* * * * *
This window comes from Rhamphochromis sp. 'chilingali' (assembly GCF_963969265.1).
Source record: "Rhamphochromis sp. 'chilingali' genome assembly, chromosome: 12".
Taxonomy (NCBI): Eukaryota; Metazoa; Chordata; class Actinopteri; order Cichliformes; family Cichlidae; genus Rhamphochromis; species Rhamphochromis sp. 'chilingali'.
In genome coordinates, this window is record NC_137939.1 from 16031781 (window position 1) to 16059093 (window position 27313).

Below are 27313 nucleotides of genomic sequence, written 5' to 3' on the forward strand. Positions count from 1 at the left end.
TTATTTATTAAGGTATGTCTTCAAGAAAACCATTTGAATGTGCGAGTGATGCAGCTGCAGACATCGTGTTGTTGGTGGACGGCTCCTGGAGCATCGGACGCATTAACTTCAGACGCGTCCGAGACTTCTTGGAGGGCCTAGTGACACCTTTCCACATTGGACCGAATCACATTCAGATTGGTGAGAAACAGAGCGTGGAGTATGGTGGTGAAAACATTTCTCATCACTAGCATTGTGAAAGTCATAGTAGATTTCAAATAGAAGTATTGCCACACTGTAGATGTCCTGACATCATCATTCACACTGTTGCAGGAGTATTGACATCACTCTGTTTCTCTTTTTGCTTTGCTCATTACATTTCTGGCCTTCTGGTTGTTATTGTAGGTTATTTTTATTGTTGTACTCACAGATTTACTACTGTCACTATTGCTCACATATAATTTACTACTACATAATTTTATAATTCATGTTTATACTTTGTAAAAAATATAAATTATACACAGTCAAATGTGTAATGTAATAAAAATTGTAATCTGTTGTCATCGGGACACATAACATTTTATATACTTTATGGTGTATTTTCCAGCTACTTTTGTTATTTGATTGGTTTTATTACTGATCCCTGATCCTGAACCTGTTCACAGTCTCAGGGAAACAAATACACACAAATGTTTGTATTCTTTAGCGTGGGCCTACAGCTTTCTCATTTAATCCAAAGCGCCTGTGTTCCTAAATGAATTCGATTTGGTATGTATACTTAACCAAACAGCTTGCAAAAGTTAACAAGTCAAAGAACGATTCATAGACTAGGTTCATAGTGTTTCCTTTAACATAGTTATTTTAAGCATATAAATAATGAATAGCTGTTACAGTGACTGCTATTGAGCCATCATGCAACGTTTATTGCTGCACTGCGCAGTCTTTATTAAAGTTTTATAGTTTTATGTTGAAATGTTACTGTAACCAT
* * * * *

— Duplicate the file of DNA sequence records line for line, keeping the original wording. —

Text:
This window comes from Rhamphochromis sp. 'chilingali' (assembly GCF_963969265.1).
Source record: "Rhamphochromis sp. 'chilingali' genome assembly, chromosome: 12".
Taxonomy (NCBI): Eukaryota; Metazoa; Chordata; class Actinopteri; order Cichliformes; family Cichlidae; genus Rhamphochromis; species Rhamphochromis sp. 'chilingali'.
In genome coordinates, this window is record NC_137939.1 from 16031781 (window position 1) to 16059093 (window position 27313).

Below are 27313 nucleotides of genomic sequence, written 5' to 3' on the forward strand. Positions count from 1 at the left end.
TTATTTATTAAGGTATGTCTTCAAGAAAACCATTTGAATGTGCGAGTGATGCAGCTGCAGACATCGTGTTGTTGGTGGACGGCTCCTGGAGCATCGGACGCATTAACTTCAGACGCGTCCGAGACTTCTTGGAGGGCCTAGTGACACCTTTCCACATTGGACCGAATCACATTCAGATTGGTGAGAAACAGAGCGTGGAGTATGGTGGTGAAAACATTTCTCATCACTAGCATTGTGAAAGTCATAGTAGATTTCAAATAGAAGTATTGCCACACTGTAGATGTCCTGACATCATCATTCACACTGTTGCAGGAGTATTGACATCACTCTGTTTCTCTTTTTGCTTTGCTCATTACATTTCTGGCCTTCTGGTTGTTATTGTAGGTTATTTTTATTGTTGTACTCACAGATTTACTACTGTCACTATTGCTCACATATAATTTACTACTACATAATTTTATAATTCATGTTTATACTTTGTAAAAAATATAAATTATACACAGTCAAATGTGTAATGTAATAAAAATTGTAATCTGTTGTCATCGGGACACATAACATTTTATATACTTTATGGTGTATTTTCCAGCTACTTTTGTTATTTGATTGGTTTTATTACTGATCCCTGATCCTGAACCTGTTCACAGTCTCAGGGAAACAAATACACACAAATGTTTGTATTCTTTAGCGTGGGCCTACAGCTTTCTCATTTAATCCAAAGCGCCTGTGTTCCTAAATGAATTCGATTTGGTATGTATACTTAACCAAACAGCTTGCAAAAGTTAACAAGTCAAAGAACGATTCATAGACTAGGTTCATAGTGTTTCCTTTAACATAGTTATTTTAAGCATATAAATAATGAATAGCTGTTACAGTGACTGCTATTGAGCCATCATGCAACGTTTATTGCTGCACTGCGCAGTCTTTATTAAAGTTTTATAGTTTTATGTTGAAATGTTACTGTAACCAT